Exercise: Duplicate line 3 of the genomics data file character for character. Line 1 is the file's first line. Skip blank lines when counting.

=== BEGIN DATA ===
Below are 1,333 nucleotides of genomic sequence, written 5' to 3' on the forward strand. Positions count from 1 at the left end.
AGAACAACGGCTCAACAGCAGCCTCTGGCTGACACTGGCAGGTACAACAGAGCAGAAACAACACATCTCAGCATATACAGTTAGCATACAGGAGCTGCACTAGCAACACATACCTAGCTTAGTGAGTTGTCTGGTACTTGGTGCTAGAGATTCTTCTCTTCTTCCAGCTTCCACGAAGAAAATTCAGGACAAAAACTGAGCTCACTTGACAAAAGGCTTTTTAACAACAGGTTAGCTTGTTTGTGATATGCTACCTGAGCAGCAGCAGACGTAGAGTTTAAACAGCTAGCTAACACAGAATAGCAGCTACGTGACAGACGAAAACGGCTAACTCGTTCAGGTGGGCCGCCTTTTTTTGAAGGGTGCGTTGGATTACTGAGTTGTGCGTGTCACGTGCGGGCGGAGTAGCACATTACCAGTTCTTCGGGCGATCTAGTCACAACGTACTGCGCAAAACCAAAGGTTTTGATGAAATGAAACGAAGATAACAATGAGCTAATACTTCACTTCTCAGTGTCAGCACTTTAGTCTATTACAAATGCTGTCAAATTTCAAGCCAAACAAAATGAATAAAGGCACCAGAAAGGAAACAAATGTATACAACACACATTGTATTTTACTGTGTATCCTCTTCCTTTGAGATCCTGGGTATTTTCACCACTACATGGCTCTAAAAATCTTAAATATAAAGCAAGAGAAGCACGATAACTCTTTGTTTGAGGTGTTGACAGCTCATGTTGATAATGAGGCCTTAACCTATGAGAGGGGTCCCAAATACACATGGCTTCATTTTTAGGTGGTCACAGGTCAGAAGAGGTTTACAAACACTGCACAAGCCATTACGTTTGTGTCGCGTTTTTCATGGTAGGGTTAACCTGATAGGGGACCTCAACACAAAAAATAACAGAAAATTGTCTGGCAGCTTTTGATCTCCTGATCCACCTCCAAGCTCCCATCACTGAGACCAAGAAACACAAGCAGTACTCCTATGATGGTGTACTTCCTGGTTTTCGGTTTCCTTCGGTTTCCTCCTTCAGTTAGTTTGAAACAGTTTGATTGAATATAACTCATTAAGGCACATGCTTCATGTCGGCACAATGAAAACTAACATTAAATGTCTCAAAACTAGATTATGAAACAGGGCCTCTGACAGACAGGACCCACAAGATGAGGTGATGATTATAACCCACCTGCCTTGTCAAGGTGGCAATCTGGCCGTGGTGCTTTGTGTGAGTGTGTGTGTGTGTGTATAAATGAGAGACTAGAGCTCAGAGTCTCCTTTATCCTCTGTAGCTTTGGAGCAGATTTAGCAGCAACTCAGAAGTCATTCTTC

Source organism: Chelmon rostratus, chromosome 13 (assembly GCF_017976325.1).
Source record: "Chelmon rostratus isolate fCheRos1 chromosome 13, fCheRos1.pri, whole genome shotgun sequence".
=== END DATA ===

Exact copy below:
Source organism: Chelmon rostratus, chromosome 13 (assembly GCF_017976325.1).